The study of investment bubbles is getting alot of press these days, so much so that today’s Wall Street Journal  discusses how the subject has become a hot topic among young academics. 

My experience with bubbles has been less academic and more real.  In August of 2000, Barron’s wrote a cover story on the strong performance of a technology fund I managed at the time.  While the fund’s mandate required that I invest solely in the technology sector and keep cash positions at a low level, I still felt some anxiety as new cash poured into the fund, peaking at nearly $50 million a day on a few occassions.      

Needless to say, my fifteen minutes of fame lasted just shy of two and my framed copy of the article now serves as a reminder that the ensuing pain of a bursting bubble can far exceed the ecstasy of participation in an inflating one. 

When we launched this blog ten months ago, one of the first posts we made was in response to a three part question from a reader on the advisability of bubble-based investing.  The link points to the first of the three answers, but please read all three if so inclined.     

When Jeff Travis and I started Broadleaf Partners nearly three years ago, we sought to craft a process for investing in growth stocks that would help us avoid or at least minimize the downside risks of future bubbles.  
While investing in a sector trading at triple digit P/E ratios isn’t advisable, the recent bursting of the housing and banking bubbles also shows that going the “cheap” route doesn’t much guarantee one’s safety either.  Fund flows gone wild and unbridled greed may be better indicators, but successful discernment can often prove difficult.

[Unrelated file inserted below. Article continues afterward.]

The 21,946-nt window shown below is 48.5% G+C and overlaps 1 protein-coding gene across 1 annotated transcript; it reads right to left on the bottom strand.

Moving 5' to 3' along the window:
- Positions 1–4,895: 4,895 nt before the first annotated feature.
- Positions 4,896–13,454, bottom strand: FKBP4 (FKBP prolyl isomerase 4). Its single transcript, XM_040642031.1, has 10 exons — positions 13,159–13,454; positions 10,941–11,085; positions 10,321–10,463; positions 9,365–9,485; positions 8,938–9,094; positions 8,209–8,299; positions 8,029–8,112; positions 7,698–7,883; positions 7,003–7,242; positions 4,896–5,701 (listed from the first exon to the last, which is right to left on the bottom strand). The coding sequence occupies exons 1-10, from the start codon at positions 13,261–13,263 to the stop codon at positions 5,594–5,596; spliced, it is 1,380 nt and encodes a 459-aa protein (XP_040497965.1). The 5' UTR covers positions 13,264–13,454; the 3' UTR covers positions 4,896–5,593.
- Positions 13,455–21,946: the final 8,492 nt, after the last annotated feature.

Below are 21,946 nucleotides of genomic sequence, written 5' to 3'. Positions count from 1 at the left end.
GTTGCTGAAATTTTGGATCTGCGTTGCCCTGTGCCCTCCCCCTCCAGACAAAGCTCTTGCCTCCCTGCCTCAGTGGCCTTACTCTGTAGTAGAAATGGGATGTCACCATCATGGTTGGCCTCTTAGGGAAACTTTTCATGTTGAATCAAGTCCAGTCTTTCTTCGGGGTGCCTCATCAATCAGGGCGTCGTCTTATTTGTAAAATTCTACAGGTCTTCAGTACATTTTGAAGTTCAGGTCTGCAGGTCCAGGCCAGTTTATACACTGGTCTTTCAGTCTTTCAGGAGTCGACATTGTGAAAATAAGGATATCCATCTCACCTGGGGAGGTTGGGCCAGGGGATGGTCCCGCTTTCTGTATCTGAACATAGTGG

Our conclusion, therefore, was this.  Above all things, we believe it is important to “broaden” one’s portfolio exposure to more than a few securities in a few industries and to achieve a balance where success isn’t tied to hitting grand slams all the time.  We like to compare our investment process to caring for a garden; occasional pruning, weeding and transplanting can help maintain a healthy portfolio and at the very least, keep it from becoming an unruly and overgrown mess where disease can fester and sometimes prove fatal.  

As we approach the third year anniversary of our investment track record, our approach has been working.  We have managed to outperform our performance goals since inception and declined less than the overall market during the recent two-quarter downturn.  While we will have our share of mistakes, we won’t tempt fate.  

We may invest in bubbles, but we won’t harness our ultimate success to them.